On May 1, 2018, the United Kingdom Parliament's Treasury Committee heard testimony on blockchain from the director of the Centre for Evidence-Based Management, Martin Walker, as well as a voting systems researcher from King's College London, Dr. Grammateia Kotsialou. The director of regulatory relations for Ripple and the Chief Operating Officer of Everledger were also present, but they did little more than product promotion.
Doubts About Blockchain
It's been said that blockchain technology is a solution in search of a problem. That is very close to the sobering perspective that Walker offered to members of the United Kingdom Parliament on Tuesday. During a two-hour hearing on digital currencies, Walker was a vocal critic of the blockchain hype, though he conceded that Bitcoin's cryptographic system (and those derived from it) have renewed interest in automating outdated systems.
Walker told Members of Parliament that many of the blockchain-based proofs of concept that exist today have performed little more than lip service to "genuine innovation." One of his colleagues apparently refers to this debacle as "innovation theater." The idea is that only the press releases matter, not the results of blockchain-based trials. Walker said that blockchain has become fad-like and suggested that many otherwise intelligent people have switched off their brains, ceasing to think critically about its functionality or widely-alleged usefulness.
His testimony is sure to rile up the most ardent cryptocurrency enthusiasts and blockchain proponents, but much of what Walker said is arguably true. Blockchain has been prescribed as a "panacea" by innumerable projects, often without regard for how other possible solutions could be better or cheaper.
Last week, US CFTC commissioner Brian Quintenz raised a similar concern that blockchain technology is being used as a "marketing ploy" by various projects. However, the commissioner also foresaw opportunities to improve the tracking of certain assets and to create secondary markets for intangible goods and services.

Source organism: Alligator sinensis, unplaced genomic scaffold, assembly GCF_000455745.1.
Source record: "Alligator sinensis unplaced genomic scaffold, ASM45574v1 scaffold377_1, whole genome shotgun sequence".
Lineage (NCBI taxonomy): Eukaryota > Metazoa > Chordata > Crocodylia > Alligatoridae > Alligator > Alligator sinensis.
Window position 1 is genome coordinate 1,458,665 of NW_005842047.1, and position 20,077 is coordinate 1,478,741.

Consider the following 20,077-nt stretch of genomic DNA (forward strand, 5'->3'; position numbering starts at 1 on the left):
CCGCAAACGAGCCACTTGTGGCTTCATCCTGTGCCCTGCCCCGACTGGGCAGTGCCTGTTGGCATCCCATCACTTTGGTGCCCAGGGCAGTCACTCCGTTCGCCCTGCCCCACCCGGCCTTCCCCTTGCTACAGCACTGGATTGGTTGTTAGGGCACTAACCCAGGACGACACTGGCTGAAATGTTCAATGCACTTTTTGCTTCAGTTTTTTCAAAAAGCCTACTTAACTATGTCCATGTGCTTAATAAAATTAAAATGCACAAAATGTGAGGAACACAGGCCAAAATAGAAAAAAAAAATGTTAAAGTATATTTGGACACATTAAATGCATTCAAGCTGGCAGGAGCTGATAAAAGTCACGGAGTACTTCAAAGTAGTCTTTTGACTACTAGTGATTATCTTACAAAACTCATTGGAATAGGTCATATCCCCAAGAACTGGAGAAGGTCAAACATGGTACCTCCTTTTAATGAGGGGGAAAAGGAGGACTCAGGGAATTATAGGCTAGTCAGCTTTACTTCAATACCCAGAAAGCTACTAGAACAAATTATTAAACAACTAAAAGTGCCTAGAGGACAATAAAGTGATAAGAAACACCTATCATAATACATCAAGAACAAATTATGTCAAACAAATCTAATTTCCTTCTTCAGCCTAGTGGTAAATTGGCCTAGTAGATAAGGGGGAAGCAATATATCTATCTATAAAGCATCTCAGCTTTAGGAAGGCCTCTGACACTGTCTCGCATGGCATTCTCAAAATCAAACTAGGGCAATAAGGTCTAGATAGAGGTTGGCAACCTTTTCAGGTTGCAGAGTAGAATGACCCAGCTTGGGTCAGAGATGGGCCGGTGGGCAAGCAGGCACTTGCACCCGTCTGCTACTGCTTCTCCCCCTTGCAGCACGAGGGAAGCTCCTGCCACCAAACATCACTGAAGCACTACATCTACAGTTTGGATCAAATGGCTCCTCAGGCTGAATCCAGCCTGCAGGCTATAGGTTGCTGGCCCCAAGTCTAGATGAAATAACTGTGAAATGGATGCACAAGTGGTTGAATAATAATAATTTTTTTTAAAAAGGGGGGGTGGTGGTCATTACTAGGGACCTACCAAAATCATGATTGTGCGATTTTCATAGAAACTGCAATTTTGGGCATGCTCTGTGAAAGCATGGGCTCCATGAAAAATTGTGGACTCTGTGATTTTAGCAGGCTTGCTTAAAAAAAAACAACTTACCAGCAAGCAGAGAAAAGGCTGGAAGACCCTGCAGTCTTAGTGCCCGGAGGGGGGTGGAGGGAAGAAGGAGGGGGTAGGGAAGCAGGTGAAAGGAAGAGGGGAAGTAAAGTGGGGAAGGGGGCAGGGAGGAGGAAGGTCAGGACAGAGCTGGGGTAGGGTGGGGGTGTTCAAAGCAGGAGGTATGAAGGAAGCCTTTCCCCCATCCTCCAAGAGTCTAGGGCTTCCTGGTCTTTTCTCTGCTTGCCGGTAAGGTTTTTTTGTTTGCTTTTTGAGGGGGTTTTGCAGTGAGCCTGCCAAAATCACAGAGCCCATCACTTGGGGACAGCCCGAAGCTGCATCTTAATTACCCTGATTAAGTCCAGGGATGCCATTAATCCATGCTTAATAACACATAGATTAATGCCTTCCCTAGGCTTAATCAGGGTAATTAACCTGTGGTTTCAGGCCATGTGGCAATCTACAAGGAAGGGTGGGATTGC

Walker also pointed out that many of the cryptographic concepts that are resurfacing today are, in fact, much older than many realize (for instance, Merkle Trees – also known as hash trees – were patented in 1979 by computer scientist Ralph Merkle). Revisiting and worshipping technological history is a bit of a strange social phenomenon, reminiscent of anachronistic hipsters listening to records or wearing Converse high-tops. It's a throwback to the past that frequently lacks new ideation.
Walker clearly acknowledged that "blockchain" is not a single concept anymore. Like the wide variety of automobiles that we have today, blockchain has morphed drastically from its original construction on the Bitcoin network. Now, there are many variations on validation, speed, and adoption, but "blockchain was not designed to be a generic technology," according to Walker. Many would vehemently disagree with the director.
Despite his reservations about blockchain, Walker said, it has offered one major benefit: the interest in digitizing areas that deserve automation. The attention paid to blockchain has become a "catalyst" for driving forward changes, he said, but it also risks becoming a "distraction" from authentic achievement. Still, there could be some limited instances with regard to "data consistency" where blockchain might be meaningfully utilized.
Later, Kotsialou discussed how blockchain technology could be integrated into remote voting systems, annual general meetings held by corporations, and permanent voting records. She suggested that blockchain could aid in establishing voter eligibility and keeping interim results secret during an election.
Asked how long it might be before a blockchain-based system could be used by a major corporation for a shareholder meeting, Kotsialou reluctantly estimated five years, but she made no promises.